LaTeX Best Practices

A guide for a smooth completion of your thesis

March 27 2017
Reading Time: 12 minutes

Completing a PhD can be a hell of a task. It took me lots of time to be able to come up with a framework to optimise how i do research and how i write and execute deliverables. I hope that this post can help you in completing yours

Completing a PhD can be a hell of a task. It took me lots of time to be able to come up with a framework that optimises how i do research and how i write and publish my research. This post discusses some of the tools and techniques i used in addition to LaTEX best practices. These are gathered either by experience, online search and most importantly the wisdom of my PhD supervisor @Raphael Troncy.

I hope this post can help you complete your PhD smoothly.

You can head to my PhD Github repository to see all my LaTEX recommendations in action

Mendeley and Bibliography Management

Doing effective and genuine research requires that you familiarise yourself with the state of the art in your field. This requires reading tons of journal, conference and workshop papers. However, after some time, recalling what you have read and being able to effectively reference that in your research becomes a daunting task.

I personally found Mendeley a great tool to arrange my bibliography. It has loads of features, but i have used it mainly to arrange my digital research library. I have used Mendeley basically as follows:

  • As i did not have a specific research topic in the beginning, i was skimming various wide fields. As a result, i have created a separate folder for each research field i was focusing on e.g., Dataset Profiling, Linked Data quality
  • I had a root folder for conferences, journals and workshops that contained a separate folder for each relevant venue for my research. For example, i had:
  • I also had a separate folder foe even paper i have made. That folder contained all the papers i have read that influenced my research for that paper and/or have been referenced in it.
├── Conferences
    ├── ISWC'13 - International Semantic Web conference 2013
    ├── ESWC'13 - Extended Semantic Web conference 2013
├── Workshops
	├── PROFILES'15 - International Workshop on Dataset PROFIling and fEderated Search for Linked Data
├── Posters
    ├── Semantic Web Journal
    ├── IJSWIS - International Journal on Semantic Web and Information Systems

General Organisations

  • Create a structure to include your papers in an organised fashion. I keep separate folders for papers, posters, presentations, reports and thesis. Note: Demo and research paper are included in the same folder, you can decide to have posters and demo in the same folder. It is up to you.
  • To easily navigate through papers, it is good to have a separate folder for each conference (if you a large number of papers, and then from there you have another hierarchy with the year) but for me it is a flat structure inside each folder with a naming convention that follows <Conference>'<Year> - <Paper Name>.
  • Keep a util folder in the root. This will help misc files that you need globally. For me, i have a LaTeX folder inside that includes all the document classes that i use across my papers. I then reference the class using relative path. This way, you will need to maintain different copies of the same files in each paper’s folder. Also this folder will include a Bibliography folder containing a centralised .bib file. I will come to this in details after.
  • In every paper folder, create a separate folder for your figures to include shapes, graphics and charts and tables to include .xls, .csv, .lyx files or any information related to creating tables.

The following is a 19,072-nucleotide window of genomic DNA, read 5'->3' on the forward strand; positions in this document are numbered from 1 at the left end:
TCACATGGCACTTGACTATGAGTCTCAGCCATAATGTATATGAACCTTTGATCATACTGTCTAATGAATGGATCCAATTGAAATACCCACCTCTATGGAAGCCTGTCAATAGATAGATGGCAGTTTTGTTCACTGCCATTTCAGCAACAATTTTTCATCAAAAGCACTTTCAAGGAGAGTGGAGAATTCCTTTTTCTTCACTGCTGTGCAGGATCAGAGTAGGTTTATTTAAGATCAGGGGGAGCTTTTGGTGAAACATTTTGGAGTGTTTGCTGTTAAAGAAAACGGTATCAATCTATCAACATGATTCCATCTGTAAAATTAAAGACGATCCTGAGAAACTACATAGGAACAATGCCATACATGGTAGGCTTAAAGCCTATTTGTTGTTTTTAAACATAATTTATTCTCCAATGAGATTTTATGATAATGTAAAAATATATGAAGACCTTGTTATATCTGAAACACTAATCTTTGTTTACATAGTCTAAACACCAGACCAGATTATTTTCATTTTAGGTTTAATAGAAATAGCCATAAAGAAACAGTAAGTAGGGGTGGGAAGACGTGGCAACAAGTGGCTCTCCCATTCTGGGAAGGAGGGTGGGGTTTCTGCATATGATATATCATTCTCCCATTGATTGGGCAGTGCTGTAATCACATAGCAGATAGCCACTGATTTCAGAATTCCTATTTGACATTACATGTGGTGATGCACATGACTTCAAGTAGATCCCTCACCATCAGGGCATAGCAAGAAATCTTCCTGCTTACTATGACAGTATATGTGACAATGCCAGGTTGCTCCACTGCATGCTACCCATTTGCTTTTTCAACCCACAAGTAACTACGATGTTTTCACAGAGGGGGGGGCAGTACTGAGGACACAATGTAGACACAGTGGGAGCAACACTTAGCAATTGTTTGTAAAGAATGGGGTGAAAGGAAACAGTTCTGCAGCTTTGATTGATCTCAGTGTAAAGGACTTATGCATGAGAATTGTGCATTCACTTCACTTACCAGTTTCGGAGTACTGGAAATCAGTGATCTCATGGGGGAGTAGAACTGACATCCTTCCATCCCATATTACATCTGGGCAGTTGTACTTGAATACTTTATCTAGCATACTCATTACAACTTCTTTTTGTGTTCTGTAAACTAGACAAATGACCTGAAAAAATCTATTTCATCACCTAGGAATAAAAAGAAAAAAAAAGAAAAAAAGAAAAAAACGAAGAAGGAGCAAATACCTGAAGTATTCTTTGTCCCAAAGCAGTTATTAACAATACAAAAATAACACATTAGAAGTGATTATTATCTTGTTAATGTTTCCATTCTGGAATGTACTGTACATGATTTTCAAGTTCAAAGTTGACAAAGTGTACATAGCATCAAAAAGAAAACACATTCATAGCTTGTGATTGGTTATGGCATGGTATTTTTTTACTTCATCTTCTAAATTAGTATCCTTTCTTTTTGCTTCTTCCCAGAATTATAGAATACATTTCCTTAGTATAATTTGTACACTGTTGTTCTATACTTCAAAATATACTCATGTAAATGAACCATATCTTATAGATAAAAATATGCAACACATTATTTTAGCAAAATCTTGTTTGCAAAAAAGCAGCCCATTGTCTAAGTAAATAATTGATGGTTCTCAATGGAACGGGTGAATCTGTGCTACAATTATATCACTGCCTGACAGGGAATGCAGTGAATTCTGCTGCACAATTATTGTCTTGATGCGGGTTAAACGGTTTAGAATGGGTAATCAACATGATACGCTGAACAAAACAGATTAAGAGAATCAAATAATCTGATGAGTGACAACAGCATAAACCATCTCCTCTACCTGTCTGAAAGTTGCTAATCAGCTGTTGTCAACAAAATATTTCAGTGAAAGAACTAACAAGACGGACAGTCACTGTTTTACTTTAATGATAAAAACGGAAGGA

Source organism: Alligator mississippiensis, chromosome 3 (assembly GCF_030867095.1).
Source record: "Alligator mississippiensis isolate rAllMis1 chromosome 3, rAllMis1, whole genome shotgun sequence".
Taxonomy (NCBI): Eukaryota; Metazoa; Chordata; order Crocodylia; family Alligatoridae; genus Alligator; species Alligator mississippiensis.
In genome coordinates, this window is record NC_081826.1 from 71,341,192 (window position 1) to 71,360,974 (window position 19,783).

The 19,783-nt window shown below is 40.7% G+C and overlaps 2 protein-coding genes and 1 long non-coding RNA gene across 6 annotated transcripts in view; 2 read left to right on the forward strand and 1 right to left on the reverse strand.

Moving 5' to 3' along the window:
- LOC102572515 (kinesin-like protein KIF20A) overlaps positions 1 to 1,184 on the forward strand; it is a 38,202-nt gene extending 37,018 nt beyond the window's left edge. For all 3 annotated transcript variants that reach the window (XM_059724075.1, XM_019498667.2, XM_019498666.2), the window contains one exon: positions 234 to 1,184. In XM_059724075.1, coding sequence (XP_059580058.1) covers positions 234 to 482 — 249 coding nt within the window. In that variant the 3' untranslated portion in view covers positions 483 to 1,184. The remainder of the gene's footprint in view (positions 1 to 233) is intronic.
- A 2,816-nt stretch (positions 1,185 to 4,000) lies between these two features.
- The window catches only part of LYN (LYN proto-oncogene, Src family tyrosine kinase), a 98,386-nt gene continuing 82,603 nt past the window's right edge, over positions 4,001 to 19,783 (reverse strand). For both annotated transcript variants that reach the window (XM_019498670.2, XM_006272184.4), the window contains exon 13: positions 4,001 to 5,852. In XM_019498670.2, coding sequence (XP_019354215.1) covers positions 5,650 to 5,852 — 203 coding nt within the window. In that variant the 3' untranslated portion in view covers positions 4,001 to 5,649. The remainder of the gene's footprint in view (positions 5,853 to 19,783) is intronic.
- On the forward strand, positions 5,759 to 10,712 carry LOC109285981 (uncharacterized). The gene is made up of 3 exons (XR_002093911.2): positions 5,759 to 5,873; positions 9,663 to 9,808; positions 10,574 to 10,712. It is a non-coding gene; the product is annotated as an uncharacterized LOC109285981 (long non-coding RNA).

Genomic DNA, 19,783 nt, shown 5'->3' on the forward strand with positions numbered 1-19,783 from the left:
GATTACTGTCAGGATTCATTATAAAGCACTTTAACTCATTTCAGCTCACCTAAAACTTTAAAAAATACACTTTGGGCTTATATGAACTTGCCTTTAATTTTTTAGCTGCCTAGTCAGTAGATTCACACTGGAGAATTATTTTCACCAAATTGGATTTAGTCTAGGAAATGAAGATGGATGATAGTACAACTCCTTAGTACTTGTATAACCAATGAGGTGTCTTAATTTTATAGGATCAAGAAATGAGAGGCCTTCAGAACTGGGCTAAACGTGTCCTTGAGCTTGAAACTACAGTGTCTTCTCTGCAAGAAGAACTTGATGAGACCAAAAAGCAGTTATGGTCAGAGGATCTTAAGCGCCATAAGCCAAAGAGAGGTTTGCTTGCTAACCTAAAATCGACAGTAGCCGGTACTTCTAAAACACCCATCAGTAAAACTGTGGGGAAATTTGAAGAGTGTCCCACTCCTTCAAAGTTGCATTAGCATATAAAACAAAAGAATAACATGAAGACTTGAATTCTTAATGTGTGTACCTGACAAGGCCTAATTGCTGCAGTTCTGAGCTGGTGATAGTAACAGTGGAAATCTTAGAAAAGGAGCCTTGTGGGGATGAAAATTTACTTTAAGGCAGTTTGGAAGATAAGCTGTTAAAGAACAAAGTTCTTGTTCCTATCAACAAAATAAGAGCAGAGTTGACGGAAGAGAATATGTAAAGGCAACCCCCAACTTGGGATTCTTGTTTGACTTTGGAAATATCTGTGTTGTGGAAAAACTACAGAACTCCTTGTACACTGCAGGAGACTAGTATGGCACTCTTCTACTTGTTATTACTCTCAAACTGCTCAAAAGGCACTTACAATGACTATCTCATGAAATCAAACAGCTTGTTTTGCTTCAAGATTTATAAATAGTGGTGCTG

An Example of my folders structure

├── Papers
│   ├── ESWC'13 - SNARC A Semantic Social News Aggregator
│   │   ├── figures
│   │   └── presentation
│   ├── IJSWIS - Towards An Objective Assessment Framework for Linked Data Quality
│   │   ├── figures
│   │   └── tables
│   ├── PROFILES'15 - An Extensible Framework to Validate and Build Dataset Profiles
│   │   └── figures
├── Posters
│   ├── ESWC'14 - What are the Important Properties of an Entity - Comparing Users and Knowledge Graph Point of View
│   │   └── poster
│   └── WWW'15 - Observing The State of Linked Open Data Cloud Metadata
│       └── figures
├── Presentations
├── Progress Reports CIFRE & Workplans
│   ├── CIFRE Activity Reports
│   ├── Conferences Attestations
│   ├── EDITE Progress Reports
│   ├── EURECOM PhD Scientific Council
│   │   ├── EURECOM PhD Day 2013
│   │   └── EURECOM PhD Day 2014
│   └── PhD Interim Report
│       ├── figures
│       └── presentation
└── Util
    ├── Bibliography
    └── LaTEX

Special Organisation

For special reports (or thesis), when you have multiple .tex files and things can get messy then you can:

  • Create separate folder for each section (introduction, abstract, etc.). Each directory contain all the LaTeX code, and could have further subdirectories if required. All .tex files are included in the paper by adding \input{directory/subdirectory/something.tex} to your main .tex file in the appropriate place.
  • The Util folder in this case will include additional files:
    • All package inclusions \usepackage{}, command declarations, etc. required for the paper are included in include.tex
    • Formatting and special stylings are included in format.tex file.
├── Thesis
│   ├── Part1
│   │   └── Chapter1
│   ├── abstract
│   ├── acknowledgement
│   ├── acronyms
│   ├── appendix
│   ├── background
│   ├── conclusions
│   ├── introduction
│   └── util
│       └── figures
        └── include.tex
        └── format.tex

Environment Setup

  • I cannot stress enough on the importance of using a versioning system like git or svn. It is vital for collaborative authoring.
  • My development machine is a Mac running OSX Yosemite. I use MacTEX. MacTex is an all-in-one package installing the following:

Generating LaTeX Tables

  • A nice program that provides a GUI for various tasks is Lyx. I have not used it for Mac but it was useful when editing/creating tables on Windows. It can import data in .csv format and generate .tex code from it.